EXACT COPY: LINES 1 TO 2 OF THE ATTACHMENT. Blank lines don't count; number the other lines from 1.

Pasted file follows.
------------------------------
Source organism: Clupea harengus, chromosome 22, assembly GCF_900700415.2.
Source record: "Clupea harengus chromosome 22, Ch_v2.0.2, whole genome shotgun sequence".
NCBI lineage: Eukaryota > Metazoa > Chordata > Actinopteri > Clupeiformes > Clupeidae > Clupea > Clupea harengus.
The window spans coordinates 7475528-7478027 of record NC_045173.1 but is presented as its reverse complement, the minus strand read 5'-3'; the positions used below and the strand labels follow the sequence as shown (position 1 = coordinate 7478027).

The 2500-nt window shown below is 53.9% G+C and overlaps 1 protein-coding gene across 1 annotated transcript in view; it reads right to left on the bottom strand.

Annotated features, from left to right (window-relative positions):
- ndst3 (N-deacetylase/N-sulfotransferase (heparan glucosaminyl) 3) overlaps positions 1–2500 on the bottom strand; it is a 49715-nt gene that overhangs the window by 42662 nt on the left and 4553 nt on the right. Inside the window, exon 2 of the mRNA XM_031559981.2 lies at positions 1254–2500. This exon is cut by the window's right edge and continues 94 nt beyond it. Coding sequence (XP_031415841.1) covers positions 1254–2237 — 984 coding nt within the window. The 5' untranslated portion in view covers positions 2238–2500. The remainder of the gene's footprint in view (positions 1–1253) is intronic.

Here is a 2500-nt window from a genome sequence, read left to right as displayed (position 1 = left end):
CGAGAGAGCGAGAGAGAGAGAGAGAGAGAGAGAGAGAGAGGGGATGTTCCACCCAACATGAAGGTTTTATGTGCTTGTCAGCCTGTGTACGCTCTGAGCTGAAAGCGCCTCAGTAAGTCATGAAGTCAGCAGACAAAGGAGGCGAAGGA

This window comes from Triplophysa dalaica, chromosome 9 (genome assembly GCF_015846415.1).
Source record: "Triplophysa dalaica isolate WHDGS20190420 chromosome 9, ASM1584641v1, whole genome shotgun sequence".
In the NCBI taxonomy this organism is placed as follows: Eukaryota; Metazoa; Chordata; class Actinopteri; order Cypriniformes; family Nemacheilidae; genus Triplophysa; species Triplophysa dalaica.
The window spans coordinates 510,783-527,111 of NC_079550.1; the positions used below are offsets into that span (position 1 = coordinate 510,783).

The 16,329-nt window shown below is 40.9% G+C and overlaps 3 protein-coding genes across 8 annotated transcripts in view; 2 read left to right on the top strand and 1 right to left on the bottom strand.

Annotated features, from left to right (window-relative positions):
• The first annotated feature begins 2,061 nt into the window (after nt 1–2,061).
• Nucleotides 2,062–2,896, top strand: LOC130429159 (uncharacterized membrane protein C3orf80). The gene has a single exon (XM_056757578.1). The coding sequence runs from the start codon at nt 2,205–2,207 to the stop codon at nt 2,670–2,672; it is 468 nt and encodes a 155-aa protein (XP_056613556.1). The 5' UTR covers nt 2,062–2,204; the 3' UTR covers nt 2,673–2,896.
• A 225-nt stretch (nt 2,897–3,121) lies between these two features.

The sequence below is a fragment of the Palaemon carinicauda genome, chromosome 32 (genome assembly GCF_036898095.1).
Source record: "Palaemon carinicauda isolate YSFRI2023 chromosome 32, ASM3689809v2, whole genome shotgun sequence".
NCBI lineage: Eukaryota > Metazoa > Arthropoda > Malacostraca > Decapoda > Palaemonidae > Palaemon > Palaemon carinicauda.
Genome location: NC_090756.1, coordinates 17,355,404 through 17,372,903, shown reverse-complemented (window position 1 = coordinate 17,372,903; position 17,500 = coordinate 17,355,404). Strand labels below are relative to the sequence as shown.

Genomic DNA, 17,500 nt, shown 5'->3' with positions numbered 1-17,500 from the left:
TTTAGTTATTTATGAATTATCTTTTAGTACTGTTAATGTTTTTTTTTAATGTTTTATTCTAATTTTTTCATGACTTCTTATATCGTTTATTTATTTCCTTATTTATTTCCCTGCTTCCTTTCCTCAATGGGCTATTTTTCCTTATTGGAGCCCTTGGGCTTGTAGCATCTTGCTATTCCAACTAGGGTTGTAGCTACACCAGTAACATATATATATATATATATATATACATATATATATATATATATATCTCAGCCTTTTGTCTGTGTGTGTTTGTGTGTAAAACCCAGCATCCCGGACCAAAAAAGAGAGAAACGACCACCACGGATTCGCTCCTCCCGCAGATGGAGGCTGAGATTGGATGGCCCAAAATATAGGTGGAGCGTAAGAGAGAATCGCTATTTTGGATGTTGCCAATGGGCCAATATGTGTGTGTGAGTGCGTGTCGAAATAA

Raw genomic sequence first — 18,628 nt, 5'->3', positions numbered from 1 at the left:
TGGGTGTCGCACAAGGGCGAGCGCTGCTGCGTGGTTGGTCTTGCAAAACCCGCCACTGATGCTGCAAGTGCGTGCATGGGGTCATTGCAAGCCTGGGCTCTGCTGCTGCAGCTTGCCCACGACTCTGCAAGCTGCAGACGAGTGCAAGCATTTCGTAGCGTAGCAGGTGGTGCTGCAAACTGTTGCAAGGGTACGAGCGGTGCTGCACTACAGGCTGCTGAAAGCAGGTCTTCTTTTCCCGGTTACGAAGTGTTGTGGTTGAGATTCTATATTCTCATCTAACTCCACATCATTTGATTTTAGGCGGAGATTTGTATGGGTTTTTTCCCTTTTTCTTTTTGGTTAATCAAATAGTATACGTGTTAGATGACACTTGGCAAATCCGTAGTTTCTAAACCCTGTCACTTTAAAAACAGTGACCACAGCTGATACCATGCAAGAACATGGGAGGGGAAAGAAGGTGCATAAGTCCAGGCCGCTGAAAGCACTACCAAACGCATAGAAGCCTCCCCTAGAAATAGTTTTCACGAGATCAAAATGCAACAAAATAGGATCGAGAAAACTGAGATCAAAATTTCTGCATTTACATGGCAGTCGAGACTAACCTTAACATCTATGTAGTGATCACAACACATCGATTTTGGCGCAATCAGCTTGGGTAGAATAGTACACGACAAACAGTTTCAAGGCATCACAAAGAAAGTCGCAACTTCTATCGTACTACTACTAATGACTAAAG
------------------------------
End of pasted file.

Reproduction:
Source organism: Clupea harengus, chromosome 22, assembly GCF_900700415.2.
Source record: "Clupea harengus chromosome 22, Ch_v2.0.2, whole genome shotgun sequence".